I found *Exercise 3.1 â€“ Additional List Practice* particularly interesting because it does not elaborate upon what is meant by â€śelements that are common to both listsâ€ť. Obviously, if, for example, `3`

appears once in both lists, it should appear once in the resulting list. If `3`

occurs once in one of the lists and twice in the other, it should, in my opinion, occur once in the result. But, how should we handle a situation in which an item occurs twice in both lists? It is up to us to decide how we would like to define the problem, since the instructions are not specific about this. In the result, I would represent each item the number of times which is the minimum of the number of times that it occurs in each of the two original lists. So, if `3`

occurs five times in one list and seven times in the other, it would appear five times in the result.

In any case, your solution, @Cedar Mora, works well. I did, however, copy your code and replace this â€¦

```
if not_repeated(intersection, number2):
```

â€¦ with â€¦

```
if number2 not in intersection:
```

â€¦ thus eliminating the need for the `not_repeated`

function.

Hereâ€™s what I have for the solution, which reflects experimentation with how we define â€śelements that are common to both listsâ€ť. The code will run in Python 2 or 3.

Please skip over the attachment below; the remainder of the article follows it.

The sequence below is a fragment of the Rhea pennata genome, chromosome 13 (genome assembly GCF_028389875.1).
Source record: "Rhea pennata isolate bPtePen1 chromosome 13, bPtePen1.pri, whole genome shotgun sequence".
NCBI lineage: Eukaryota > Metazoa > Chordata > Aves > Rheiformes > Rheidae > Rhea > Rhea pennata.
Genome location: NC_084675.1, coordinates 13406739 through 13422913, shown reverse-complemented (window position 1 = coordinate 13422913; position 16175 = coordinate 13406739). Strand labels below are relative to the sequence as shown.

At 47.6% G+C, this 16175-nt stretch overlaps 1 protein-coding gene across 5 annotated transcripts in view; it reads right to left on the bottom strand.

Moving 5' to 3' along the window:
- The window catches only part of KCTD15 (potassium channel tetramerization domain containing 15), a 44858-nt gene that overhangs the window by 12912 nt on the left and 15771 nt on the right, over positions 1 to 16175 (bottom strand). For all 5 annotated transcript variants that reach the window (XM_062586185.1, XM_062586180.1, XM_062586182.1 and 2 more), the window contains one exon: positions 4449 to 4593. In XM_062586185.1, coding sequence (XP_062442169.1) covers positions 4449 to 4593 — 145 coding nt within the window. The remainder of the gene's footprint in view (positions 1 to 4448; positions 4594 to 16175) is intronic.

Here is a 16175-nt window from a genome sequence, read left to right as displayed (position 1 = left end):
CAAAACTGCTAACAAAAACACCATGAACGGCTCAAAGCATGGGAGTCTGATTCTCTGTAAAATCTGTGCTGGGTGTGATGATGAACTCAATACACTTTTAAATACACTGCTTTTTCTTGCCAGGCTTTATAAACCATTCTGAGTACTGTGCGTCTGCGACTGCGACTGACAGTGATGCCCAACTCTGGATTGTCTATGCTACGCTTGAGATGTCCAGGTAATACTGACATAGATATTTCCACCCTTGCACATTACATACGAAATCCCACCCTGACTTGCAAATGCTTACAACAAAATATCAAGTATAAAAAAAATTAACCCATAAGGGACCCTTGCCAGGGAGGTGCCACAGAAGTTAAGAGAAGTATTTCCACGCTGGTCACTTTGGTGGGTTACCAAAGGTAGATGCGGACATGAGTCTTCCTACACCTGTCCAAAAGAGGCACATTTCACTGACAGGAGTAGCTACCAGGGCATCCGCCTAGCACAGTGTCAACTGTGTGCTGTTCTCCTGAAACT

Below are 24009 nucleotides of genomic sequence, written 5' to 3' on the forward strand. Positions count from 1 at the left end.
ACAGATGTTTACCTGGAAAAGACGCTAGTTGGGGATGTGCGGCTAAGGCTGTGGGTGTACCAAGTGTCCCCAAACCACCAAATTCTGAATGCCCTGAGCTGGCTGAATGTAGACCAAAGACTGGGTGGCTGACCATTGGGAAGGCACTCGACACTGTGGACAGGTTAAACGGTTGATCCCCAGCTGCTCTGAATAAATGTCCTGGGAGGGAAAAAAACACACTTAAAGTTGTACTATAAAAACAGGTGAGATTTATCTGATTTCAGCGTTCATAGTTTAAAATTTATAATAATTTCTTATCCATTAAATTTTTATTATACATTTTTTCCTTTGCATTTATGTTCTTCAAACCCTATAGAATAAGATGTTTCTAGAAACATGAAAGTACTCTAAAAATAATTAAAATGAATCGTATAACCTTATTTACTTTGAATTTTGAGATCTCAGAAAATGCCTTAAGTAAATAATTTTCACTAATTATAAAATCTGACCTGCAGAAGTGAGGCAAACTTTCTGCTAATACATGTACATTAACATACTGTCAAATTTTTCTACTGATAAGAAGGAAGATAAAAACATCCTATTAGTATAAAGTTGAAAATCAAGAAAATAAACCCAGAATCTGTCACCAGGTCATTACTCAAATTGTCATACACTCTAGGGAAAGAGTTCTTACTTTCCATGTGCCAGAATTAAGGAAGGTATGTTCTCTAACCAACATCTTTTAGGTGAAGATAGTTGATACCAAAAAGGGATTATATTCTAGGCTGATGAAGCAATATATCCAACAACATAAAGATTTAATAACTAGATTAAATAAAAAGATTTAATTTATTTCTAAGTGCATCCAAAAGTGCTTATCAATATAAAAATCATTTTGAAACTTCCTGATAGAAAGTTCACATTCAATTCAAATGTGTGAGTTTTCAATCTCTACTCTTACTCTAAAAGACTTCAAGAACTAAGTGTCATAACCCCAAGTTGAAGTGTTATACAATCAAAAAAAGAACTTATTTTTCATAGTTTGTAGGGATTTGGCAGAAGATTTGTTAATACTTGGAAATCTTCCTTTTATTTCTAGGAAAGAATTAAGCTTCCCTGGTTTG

```
# MIT 6.189 Homework 3 Exercise 3.1 Additional List Practice
# Three functions that implement list intersections
def list_intersection(list_1, list_2):
# return intersection of list_1 and list_2
return [item for item in list_1 if item in list_2]
print("list_intersection")
print(list_intersection([1, 3, 5], [5, 3, 1]))
print(list_intersection([1, 3, 6, 9], [10, 14, 3, 72, 9]))
print(list_intersection([2, 4, 6], [1, 3, 5]))
# but a problem occurs when duplicates appear in a list ...
print(list_intersection([1, 1, 2, 3, 5, 8, 13], [1, 3, 5, 7, 9, 11, 13]))
print(list_intersection([1, 3, 5, 7, 9, 11, 13], [1, 1, 2, 3, 5, 8, 13]))
def list_intersection_unique(list_1, list_2):
# return intersection of list_1 and list_2 - essentially, set intersection
# so, each item that appears in both lists appears once in the returned new list
return list({item for item in list_1 if item in list_2})
print("list_intersection_unique")
print(list_intersection_unique([1, 1, 2, 3, 5, 8, 13], [1, 3, 5, 7, 9, 11, 13]))
def list_intersection_minimalist(list_1, list_2):
# return a new list in which
# each item appears the lesser of the number of times
# that it appears either list
new_list = []
for item in set(list_1):
new_list += [item] * min(list_1.count(item), list_2.count(item))
return new_list
print("list_intersection_minimalist")
print(list_intersection_minimalist([1, 1, 1, 2, 3, 4], [1, 2, 1, 3, 7]))
print(list_intersection_minimalist([1, 2, 1, 3, 7], [1, 1, 1, 2, 3, 4]))
```

Output â€¦

```
list_intersection
[1, 3, 5]
[3, 9]
[]
[1, 1, 3, 5, 13]
[1, 3, 5, 13]
list_intersection_unique
[1, 3, 5, 13]
list_intersection_minimalist
[1, 1, 2, 3]
[1, 1, 2, 3]
```

As indicated in the comments, a problem occurs with the first function, `list_intersection`

, when one of the lists includes a repeated item.